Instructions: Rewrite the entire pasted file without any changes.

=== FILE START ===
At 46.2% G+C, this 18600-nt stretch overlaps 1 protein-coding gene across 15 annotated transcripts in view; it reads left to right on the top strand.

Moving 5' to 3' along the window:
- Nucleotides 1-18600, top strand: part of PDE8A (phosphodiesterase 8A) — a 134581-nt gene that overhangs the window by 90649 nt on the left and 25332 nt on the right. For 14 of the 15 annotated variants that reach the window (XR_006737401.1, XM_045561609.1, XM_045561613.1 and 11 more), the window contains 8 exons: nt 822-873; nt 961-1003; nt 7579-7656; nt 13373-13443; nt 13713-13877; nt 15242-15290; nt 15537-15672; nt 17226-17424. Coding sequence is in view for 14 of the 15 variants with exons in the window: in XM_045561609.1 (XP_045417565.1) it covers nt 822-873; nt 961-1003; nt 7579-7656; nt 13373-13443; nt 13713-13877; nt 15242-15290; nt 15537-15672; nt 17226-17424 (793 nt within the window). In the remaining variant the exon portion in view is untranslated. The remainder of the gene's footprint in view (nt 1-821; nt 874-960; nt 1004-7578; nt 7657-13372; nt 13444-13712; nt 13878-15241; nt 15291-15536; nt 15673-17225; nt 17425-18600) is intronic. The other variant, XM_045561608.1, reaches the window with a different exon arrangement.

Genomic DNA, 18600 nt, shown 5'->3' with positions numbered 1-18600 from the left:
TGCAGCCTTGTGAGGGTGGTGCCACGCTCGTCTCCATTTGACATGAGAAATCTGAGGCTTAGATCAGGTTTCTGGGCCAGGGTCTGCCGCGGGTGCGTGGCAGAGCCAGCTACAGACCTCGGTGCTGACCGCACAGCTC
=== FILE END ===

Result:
At 46.2% G+C, this 18600-nt stretch overlaps 1 protein-coding gene across 15 annotated transcripts in view; it reads left to right on the top strand.

Moving 5' to 3' along the window:
- Nucleotides 1-18600, top strand: part of PDE8A (phosphodiesterase 8A) — a 134581-nt gene that overhangs the window by 90649 nt on the left and 25332 nt on the right. For 14 of the 15 annotated variants that reach the window (XR_006737401.1, XM_045561609.1, XM_045561613.1 and 11 more), the window contains 8 exons: nt 822-873; nt 961-1003; nt 7579-7656; nt 13373-13443; nt 13713-13877; nt 15242-15290; nt 15537-15672; nt 17226-17424. Coding sequence is in view for 14 of the 15 variants with exons in the window: in XM_045561609.1 (XP_045417565.1) it covers nt 822-873; nt 961-1003; nt 7579-7656; nt 13373-13443; nt 13713-13877; nt 15242-15290; nt 15537-15672; nt 17226-17424 (793 nt within the window). In the remaining variant the exon portion in view is untranslated. The remainder of the gene's footprint in view (nt 1-821; nt 874-960; nt 1004-7578; nt 7657-13372; nt 13444-13712; nt 13878-15241; nt 15291-15536; nt 15673-17225; nt 17425-18600) is intronic. The other variant, XM_045561608.1, reaches the window with a different exon arrangement.

Genomic DNA, 18600 nt, shown 5'->3' with positions numbered 1-18600 from the left:
TGCAGCCTTGTGAGGGTGGTGCCACGCTCGTCTCCATTTGACATGAGAAATCTGAGGCTTAGATCAGGTTTCTGGGCCAGGGTCTGCCGCGGGTGCGTGGCAGAGCCAGCTACAGACCTCGGTGCTGACCGCACAGCTC